Not as good as it looks
EC: The New Starbucks Ombre Pink Drink Looks Good But Tastes Meh
Credit: Illustration by Rebecca Firkser

You don’t have to recite a strange combination of ingredients to your barista in order to get a Ombre Pink Drink anymore. The pink and white drink that’s been popping up all over social media is next in a series of viral Starbucks drinks to be added to the coffee shop’s permanent menu in United States locations. The sister to last year’s viral sensation the Pink Drink, which also originated as a Starbucks secret-menu item, the Ombre Pink Drink is a Cool Lime Refresher with a coconut milk base topped with Teavanna Shaken Iced Passion Fruit Tea and a slice of lime (or “lime wheel,” as Starbucks calls it). The drink arrives on the counter as two separate layers, but the moment you stick in a straw, it begins to swirl into that Instagrammable ombre.

For those still nervous after learning that the smallest size Unicorn Frapuccino contains 59 grams of sugar, fans of sweet drinks don’t have to be quite as fearful of the ombre. A tall Ombre Pink Drink has 14 grams of sugar and 35-45 milligrams of caffeine (Starbucks refreshers are shaken with green coffee extract).

My journey to the first sip of the Ombre Pink Drink took a bit longer than expected. Although the news of the drink’s addition to the permanent menu broke this week, the first Starbucks I ordered the drink from wasn’t able to make it. An very helpful barista went so far as to go to the back of the cafe to consult with a higher power—a manager? A menu book? It was unclear. She returned to tell me that while the drink was indeed being added to the permanent menu, it—plot twist—wouldn’t be available until the end of June. She did not offer to attempt to make the drink.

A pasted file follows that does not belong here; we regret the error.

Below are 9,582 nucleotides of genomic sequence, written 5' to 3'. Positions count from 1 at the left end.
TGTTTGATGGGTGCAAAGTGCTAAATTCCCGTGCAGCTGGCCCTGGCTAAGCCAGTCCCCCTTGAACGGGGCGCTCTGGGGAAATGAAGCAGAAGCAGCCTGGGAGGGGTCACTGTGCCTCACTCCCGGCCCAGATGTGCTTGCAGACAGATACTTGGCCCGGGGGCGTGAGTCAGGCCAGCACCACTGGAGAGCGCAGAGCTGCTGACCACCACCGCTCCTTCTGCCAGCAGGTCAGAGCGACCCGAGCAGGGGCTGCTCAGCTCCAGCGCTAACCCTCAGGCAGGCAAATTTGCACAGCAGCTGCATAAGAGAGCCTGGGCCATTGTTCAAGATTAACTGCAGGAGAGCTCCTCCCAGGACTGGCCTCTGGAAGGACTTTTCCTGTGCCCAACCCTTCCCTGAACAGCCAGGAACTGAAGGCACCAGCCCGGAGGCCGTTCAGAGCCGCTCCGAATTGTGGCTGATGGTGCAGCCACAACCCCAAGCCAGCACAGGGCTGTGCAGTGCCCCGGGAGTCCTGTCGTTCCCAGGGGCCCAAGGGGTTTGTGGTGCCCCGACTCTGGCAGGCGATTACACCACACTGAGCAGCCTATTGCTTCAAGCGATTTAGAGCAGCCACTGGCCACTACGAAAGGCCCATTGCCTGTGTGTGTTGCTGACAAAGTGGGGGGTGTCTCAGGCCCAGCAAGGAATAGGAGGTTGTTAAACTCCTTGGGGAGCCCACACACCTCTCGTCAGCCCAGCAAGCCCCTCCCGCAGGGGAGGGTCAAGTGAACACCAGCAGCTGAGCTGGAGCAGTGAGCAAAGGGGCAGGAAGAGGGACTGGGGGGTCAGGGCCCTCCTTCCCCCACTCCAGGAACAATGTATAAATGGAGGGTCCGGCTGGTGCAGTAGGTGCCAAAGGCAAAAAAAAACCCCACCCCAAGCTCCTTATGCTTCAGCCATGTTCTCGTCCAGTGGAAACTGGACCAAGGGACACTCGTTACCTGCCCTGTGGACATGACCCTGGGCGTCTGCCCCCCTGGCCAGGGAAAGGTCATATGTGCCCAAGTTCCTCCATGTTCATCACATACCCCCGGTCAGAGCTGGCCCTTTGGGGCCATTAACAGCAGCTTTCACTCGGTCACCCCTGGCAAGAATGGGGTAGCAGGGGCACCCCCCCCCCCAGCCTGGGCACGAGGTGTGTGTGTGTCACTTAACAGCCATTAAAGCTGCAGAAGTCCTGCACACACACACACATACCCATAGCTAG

EC: message-editor%2F1496416893130-ombrepinkinline
Credit: Photo by Rebecca firkser

While I could’ve told the barista how to make the Ombre Pink Drink, secret menu-style, I was committed to only trying the drink if I was able to order it officially. Off I went to a second Starbucks. Upon ordering the drink, the barista immediately said they would make it for me, but I would need me to tell them how. I began to feel a bit silly, but then, there was hope: The barista found that Pink Ombre Drink was indeed an item she could select on the register.

I heard someone shout “does anyone know how to make the ombre one?” One very confident barista admitted that he did, and then proceeded to make the drink as four other baristas watched.

“If the lime hits the coconut it curdles,” another barista warned the group. “It's a stupid drink,” she quietly added.

The Ombre Pink Drink is certainly pretty to look at, and as a fan of lava lamps I’m no stranger to staring at swirling colors. But to be honest, it did not taste good. With its saccharine flavor lying somewhere between an Airhead and children’s cough medicine, I was not a fan. Sure, the taste was a bit more bearable after I mixed in the coconut milk really well—but I suppose if one diluted a shot of cough syrup with milk its sharpness would also mute. I should also note that there was no “lime wheel” to be found in my cup.

Was it pretty? Sure. But I’d have been much more happy to sip on a strawberry Frappuccino this morning, and that’s not saying much.